Planted Longleaf Pine Seedlings Respond to Herbaceous Weed Control Using Herbicides
Authors: Nelson, Larry R.; Zutter, Bruce R.; Gjerstad, Dean H.
Source: Southern Journal of Applied Forestry, Volume 9, Number 4, 1 November 1985 , pp. 236-240(5)
Publisher: Society of American Foresters
Abstract:Height initiation, and height and diameter growth of longleaf pine (Pinus palustris) seedlings were compared on plots receiving herbaceous weed control treatments and on unweeded check plots during the first 4 years after planting. Treatments initiated during the spring following planting included: broadcast weed control for 1 and 2 years, banded weed control in 5-foot bands for 1 and 2 years, and no weed control (check). Weed control had a positive effect on fourth-year height, groundline diameter, and the percentage of seedlings out of the grass stage, while survival was unaffected. The duration of weed control (2 years vs 1 year) had a similar effect on the same response variables, while the method of weed control (broadcast vs. band) had no effect. Trees on plots receiving 2 years of weed control were approximately 3 feet taller and 0.5 inch greater in groundline diameter than trees receiving no weed control. One year of weed control resulted in trees approximately 2 feet taller and 0.3 inch greater in groundline diameter than with no weed control. Weed control treatments shortened the time seedlings were in the grass stage by approximately 1 year, decreasing the time period during which a serious brown-spot needle blight infection could develop.¹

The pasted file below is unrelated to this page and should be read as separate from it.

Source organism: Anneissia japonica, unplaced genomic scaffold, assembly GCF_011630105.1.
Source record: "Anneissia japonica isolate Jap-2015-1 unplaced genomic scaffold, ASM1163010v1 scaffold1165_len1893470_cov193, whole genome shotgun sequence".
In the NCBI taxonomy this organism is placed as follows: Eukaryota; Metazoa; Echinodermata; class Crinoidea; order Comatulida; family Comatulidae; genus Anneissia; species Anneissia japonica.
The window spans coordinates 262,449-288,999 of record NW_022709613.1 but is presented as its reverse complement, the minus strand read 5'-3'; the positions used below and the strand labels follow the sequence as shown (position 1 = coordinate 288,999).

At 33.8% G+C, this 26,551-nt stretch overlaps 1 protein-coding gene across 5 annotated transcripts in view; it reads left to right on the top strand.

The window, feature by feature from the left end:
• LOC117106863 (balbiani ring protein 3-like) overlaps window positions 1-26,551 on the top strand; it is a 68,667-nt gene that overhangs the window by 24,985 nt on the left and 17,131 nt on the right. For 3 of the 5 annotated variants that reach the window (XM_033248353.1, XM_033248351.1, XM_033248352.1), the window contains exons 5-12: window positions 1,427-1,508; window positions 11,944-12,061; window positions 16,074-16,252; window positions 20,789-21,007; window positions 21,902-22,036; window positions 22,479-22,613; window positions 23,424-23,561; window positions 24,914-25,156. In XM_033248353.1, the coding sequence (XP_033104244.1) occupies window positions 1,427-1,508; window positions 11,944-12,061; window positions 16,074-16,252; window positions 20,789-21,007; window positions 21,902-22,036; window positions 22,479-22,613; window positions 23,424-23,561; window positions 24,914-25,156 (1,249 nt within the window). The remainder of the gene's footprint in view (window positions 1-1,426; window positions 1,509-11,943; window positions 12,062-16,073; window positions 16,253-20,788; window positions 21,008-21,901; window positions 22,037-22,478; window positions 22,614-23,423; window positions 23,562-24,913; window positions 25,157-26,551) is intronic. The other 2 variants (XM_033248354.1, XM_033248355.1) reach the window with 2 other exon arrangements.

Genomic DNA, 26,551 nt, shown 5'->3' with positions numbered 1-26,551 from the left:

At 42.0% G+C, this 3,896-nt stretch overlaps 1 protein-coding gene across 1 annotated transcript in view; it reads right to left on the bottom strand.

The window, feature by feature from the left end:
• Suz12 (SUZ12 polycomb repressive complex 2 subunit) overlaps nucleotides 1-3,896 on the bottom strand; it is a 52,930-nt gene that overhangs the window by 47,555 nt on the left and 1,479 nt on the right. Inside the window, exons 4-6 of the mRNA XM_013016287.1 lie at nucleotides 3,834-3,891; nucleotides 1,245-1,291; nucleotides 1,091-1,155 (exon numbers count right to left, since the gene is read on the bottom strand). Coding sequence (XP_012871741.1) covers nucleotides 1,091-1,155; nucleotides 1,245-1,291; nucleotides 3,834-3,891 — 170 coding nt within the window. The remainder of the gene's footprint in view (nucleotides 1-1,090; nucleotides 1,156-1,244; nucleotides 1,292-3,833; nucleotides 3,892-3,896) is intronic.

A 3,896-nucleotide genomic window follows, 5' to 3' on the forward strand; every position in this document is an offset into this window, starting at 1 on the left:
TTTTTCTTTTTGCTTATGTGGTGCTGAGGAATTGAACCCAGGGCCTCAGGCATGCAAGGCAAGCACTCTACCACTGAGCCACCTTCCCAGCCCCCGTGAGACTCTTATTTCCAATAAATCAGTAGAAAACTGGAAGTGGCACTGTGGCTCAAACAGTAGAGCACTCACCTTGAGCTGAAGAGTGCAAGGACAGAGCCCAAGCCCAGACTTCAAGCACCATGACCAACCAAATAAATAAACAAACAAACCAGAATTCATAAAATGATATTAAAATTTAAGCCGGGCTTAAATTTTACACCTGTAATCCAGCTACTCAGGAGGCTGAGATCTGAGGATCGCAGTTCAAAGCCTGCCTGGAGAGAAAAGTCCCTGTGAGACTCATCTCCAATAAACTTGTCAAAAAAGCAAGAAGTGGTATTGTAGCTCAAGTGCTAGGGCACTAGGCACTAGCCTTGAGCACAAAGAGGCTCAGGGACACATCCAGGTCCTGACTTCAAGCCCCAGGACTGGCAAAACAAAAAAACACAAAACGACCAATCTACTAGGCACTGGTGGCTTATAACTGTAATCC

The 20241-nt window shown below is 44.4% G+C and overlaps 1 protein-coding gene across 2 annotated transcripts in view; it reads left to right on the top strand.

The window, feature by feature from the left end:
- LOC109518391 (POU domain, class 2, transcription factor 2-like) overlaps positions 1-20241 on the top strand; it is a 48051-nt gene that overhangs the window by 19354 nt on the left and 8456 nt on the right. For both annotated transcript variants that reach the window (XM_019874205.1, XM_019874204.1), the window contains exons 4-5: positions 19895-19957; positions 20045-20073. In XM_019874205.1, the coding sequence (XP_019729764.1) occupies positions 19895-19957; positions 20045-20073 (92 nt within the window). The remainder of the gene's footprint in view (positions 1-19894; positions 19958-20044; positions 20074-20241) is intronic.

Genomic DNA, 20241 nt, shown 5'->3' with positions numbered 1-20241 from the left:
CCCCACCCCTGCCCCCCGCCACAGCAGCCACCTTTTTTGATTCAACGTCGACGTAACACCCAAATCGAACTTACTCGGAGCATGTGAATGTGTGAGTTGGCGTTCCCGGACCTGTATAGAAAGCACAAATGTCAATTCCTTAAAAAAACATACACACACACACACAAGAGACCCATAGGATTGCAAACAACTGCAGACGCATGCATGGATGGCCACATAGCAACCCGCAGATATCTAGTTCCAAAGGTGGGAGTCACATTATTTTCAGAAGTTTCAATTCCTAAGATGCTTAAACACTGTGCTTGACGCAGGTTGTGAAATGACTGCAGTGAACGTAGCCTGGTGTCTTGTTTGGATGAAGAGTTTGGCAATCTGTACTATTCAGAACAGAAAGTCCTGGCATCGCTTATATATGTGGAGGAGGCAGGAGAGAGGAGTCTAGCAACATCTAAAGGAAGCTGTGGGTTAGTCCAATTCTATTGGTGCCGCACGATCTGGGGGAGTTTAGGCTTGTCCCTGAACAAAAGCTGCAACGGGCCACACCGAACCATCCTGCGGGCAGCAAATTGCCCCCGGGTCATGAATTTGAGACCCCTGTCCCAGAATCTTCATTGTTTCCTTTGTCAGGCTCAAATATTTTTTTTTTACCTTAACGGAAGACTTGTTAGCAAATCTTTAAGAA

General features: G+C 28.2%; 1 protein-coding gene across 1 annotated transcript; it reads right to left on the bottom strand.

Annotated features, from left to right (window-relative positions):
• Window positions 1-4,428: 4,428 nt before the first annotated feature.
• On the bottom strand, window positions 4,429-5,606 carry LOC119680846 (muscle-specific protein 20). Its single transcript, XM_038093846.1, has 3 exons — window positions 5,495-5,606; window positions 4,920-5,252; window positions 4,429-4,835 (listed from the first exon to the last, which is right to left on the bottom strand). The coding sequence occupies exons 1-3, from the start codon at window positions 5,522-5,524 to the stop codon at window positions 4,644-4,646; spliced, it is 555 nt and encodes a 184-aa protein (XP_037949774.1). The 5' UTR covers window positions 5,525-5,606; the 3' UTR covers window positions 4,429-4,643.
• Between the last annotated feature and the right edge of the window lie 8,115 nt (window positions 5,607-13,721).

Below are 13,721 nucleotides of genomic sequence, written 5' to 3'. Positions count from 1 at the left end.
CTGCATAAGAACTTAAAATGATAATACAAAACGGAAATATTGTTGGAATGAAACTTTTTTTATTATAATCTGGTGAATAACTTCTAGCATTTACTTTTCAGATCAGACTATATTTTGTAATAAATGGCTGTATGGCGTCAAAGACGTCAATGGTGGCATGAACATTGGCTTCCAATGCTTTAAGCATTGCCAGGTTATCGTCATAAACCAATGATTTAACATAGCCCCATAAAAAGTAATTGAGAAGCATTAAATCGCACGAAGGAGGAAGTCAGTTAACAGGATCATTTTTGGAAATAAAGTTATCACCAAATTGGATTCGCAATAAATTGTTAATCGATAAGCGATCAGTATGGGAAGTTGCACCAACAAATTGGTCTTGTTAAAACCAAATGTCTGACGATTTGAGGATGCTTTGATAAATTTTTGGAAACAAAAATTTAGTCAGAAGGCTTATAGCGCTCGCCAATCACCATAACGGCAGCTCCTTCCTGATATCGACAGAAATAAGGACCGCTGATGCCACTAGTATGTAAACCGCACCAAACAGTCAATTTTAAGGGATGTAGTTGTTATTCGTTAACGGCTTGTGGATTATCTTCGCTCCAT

Document Type: Journal Article
Affiliations: Department of Forestry, Alabama Agricultural Experiment Station, Auburn University, Auburn AL 36830
Publication date: November 1, 1985
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